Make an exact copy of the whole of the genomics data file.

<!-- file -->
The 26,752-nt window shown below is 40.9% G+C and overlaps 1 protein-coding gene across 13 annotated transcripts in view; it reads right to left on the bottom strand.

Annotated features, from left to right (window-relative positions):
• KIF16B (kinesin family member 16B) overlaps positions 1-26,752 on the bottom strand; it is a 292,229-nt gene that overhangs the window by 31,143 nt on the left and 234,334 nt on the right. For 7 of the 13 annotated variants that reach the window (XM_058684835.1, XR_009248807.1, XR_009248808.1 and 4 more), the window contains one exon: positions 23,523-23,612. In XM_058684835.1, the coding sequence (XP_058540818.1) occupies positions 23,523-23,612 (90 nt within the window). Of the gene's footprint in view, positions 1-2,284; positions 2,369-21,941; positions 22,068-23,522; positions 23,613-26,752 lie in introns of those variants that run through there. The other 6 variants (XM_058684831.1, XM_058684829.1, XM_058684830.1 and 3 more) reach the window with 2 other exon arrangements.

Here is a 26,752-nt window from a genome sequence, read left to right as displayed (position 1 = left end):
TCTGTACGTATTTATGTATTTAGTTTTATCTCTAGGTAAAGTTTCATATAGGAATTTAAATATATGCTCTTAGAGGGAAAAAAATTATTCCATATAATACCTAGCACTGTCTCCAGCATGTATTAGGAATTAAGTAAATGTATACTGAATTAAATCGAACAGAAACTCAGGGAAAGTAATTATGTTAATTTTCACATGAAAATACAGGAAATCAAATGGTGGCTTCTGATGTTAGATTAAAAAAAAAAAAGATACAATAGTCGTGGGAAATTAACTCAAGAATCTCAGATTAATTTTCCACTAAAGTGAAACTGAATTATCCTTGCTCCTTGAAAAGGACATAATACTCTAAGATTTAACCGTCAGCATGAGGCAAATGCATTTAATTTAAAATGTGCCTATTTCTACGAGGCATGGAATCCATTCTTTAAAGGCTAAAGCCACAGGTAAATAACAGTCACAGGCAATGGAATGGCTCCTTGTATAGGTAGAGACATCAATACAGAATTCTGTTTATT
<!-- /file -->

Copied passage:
The 26,752-nt window shown below is 40.9% G+C and overlaps 1 protein-coding gene across 13 annotated transcripts in view; it reads right to left on the bottom strand.

Annotated features, from left to right (window-relative positions):
• KIF16B (kinesin family member 16B) overlaps positions 1-26,752 on the bottom strand; it is a 292,229-nt gene that overhangs the window by 31,143 nt on the left and 234,334 nt on the right. For 7 of the 13 annotated variants that reach the window (XM_058684835.1, XR_009248807.1, XR_009248808.1 and 4 more), the window contains one exon: positions 23,523-23,612. In XM_058684835.1, the coding sequence (XP_058540818.1) occupies positions 23,523-23,612 (90 nt within the window). Of the gene's footprint in view, positions 1-2,284; positions 2,369-21,941; positions 22,068-23,522; positions 23,613-26,752 lie in introns of those variants that run through there. The other 6 variants (XM_058684831.1, XM_058684829.1, XM_058684830.1 and 3 more) reach the window with 2 other exon arrangements.

Here is a 26,752-nt window from a genome sequence, read left to right as displayed (position 1 = left end):
TCTGTACGTATTTATGTATTTAGTTTTATCTCTAGGTAAAGTTTCATATAGGAATTTAAATATATGCTCTTAGAGGGAAAAAAATTATTCCATATAATACCTAGCACTGTCTCCAGCATGTATTAGGAATTAAGTAAATGTATACTGAATTAAATCGAACAGAAACTCAGGGAAAGTAATTATGTTAATTTTCACATGAAAATACAGGAAATCAAATGGTGGCTTCTGATGTTAGATTAAAAAAAAAAAAGATACAATAGTCGTGGGAAATTAACTCAAGAATCTCAGATTAATTTTCCACTAAAGTGAAACTGAATTATCCTTGCTCCTTGAAAAGGACATAATACTCTAAGATTTAACCGTCAGCATGAGGCAAATGCATTTAATTTAAAATGTGCCTATTTCTACGAGGCATGGAATCCATTCTTTAAAGGCTAAAGCCACAGGTAAATAACAGTCACAGGCAATGGAATGGCTCCTTGTATAGGTAGAGACATCAATACAGAATTCTGTTTATT